iFixit has an interesting editorial in which they blame the consumer, and not Apple, for the fact that the new MacBook Pro is both beautiful and completely unserviceable, with major structural components having a built-in limited lifespan (i.e. the battery).
Apple has consistently introduced thinner, lighter products. They learn from experience. They react to their customers. They're very adept at presenting us with what we want. And they give us options from time to time and allow product sales to determine their future designs.
We have consistently voted for hardware that's thinner rather than upgradeable. But we have to draw a line in the sand somewhere. Our purchasing decisions are telling Apple that we're happy to buy computers and watch them die on schedule. When we choose a short-lived laptop over a more robust model that's a quarter of an inch thicker, what does that say about our values?
As a point of reference, the Mac Pro got barely an upgrade last week (literally a CPU speed bump and a price cut), and the outcry was pretty limited.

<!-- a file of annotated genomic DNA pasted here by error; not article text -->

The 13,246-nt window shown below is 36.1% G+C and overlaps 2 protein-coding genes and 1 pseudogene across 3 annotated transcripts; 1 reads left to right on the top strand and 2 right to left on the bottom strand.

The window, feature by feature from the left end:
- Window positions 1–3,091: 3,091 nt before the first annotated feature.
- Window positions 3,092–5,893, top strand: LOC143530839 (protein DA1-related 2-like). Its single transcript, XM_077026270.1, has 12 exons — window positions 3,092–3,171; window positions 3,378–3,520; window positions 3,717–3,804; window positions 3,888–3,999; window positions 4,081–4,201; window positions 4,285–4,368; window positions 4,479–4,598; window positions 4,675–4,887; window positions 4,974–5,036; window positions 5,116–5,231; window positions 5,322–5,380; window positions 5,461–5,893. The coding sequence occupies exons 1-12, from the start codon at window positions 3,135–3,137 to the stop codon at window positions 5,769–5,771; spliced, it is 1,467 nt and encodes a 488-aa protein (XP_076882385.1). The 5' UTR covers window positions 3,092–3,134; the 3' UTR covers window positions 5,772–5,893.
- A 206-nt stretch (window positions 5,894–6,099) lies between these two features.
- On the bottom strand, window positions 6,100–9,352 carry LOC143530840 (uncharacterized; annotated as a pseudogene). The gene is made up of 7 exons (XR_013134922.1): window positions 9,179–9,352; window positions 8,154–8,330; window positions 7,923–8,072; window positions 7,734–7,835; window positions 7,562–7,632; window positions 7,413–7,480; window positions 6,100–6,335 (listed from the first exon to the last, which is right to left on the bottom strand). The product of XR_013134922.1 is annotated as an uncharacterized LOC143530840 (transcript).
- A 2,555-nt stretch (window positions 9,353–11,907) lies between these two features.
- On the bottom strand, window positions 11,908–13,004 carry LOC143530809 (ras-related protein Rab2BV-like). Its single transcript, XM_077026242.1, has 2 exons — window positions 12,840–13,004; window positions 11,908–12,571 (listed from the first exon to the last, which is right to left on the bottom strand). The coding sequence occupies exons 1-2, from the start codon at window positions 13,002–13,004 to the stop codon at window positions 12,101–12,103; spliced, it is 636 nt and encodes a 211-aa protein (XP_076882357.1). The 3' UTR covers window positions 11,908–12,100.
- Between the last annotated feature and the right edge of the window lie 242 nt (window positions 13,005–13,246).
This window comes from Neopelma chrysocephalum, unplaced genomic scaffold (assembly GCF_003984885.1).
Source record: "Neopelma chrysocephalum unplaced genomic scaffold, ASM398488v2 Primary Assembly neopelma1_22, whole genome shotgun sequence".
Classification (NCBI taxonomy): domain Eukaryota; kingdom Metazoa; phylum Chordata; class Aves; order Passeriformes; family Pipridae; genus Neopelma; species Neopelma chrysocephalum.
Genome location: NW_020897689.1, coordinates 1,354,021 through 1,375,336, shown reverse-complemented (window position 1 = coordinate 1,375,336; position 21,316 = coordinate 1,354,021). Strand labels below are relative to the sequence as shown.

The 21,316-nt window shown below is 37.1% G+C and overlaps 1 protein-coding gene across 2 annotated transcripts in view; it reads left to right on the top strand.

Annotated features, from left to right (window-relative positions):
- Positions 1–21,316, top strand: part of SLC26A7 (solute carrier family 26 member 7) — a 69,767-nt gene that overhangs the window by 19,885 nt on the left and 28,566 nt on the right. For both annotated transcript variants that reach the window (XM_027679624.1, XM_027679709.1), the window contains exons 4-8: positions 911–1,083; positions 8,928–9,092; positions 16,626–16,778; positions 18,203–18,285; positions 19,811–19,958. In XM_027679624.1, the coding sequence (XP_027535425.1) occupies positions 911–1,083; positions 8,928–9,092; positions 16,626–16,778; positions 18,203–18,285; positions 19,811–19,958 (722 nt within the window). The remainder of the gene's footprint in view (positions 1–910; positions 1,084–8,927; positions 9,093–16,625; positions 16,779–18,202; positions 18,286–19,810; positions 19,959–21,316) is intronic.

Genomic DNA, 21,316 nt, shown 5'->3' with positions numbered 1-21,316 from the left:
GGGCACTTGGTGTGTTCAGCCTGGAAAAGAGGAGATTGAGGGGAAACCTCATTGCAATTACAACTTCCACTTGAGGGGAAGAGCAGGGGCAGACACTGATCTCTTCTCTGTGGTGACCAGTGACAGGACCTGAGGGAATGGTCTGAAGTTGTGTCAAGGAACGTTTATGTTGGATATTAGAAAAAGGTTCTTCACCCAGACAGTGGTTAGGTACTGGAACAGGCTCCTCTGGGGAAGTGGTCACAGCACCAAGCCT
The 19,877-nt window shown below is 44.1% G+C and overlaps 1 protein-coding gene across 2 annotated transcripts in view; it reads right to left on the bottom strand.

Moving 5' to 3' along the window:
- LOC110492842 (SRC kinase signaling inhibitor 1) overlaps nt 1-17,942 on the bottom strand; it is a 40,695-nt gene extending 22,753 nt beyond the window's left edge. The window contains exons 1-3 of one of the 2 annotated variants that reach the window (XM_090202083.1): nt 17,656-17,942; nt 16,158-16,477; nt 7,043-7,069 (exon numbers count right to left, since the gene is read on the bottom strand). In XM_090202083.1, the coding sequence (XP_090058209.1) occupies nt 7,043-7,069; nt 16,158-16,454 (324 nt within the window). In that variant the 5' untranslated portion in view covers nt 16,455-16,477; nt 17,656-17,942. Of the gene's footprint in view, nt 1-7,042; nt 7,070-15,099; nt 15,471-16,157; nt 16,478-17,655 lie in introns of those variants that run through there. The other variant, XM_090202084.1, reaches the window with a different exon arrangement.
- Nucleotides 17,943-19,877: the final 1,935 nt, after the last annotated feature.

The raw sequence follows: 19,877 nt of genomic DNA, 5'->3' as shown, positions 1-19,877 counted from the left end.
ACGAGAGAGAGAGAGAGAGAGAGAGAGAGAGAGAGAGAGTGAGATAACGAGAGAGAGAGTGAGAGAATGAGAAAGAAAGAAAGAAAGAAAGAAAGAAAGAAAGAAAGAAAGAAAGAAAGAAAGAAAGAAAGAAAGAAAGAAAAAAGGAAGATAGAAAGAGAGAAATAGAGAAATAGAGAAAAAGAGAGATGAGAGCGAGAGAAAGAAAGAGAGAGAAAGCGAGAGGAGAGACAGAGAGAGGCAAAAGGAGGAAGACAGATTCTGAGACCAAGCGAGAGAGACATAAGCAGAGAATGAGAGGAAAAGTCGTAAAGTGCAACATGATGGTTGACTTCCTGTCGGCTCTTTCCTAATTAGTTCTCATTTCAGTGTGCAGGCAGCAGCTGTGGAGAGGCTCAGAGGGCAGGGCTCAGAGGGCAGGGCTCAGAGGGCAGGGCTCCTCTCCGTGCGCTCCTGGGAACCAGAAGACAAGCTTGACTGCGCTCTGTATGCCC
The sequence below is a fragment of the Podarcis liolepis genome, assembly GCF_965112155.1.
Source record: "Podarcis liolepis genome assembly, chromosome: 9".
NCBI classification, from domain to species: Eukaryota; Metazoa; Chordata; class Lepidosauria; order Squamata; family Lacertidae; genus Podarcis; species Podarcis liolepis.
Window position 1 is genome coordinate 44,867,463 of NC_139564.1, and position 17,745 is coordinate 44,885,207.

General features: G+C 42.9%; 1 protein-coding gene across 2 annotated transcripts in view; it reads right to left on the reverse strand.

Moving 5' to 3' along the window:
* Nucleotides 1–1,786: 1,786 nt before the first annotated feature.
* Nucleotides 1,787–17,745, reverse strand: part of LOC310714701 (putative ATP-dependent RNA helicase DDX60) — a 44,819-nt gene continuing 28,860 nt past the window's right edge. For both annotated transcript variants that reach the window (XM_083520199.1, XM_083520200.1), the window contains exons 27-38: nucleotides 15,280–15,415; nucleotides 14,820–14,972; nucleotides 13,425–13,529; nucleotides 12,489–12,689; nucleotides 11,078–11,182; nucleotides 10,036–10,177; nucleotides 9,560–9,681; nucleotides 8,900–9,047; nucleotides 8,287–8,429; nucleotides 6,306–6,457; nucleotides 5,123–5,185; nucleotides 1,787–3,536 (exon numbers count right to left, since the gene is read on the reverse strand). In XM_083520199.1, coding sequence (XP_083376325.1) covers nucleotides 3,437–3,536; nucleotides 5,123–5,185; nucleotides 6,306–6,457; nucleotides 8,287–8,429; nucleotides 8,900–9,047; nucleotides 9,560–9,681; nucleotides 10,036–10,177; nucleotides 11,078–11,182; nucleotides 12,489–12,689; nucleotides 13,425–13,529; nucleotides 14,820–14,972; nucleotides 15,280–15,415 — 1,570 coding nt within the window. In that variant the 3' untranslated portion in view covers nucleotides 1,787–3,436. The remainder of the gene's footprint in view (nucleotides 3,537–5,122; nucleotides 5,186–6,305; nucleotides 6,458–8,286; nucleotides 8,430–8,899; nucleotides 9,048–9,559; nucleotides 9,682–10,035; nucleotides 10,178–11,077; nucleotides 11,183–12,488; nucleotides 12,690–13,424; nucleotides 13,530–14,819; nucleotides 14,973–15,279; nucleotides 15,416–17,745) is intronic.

I've long ago decided that the Internet has let me embrace what I consider the best of both worlds: a sleek, difficult-to-mess-up portable computer in the form of a MacBook Air, and a "server" desktop which is serviceable and upgradeable. The server holds all my data and runs long processes that are too taxing or long-running for my laptop, while my laptop, with the magic of
screen, VNC, iCloud, and various other services, can serve as my mobile interface to my server. For most consumers, though, a docking station for some hard drives may be all they need.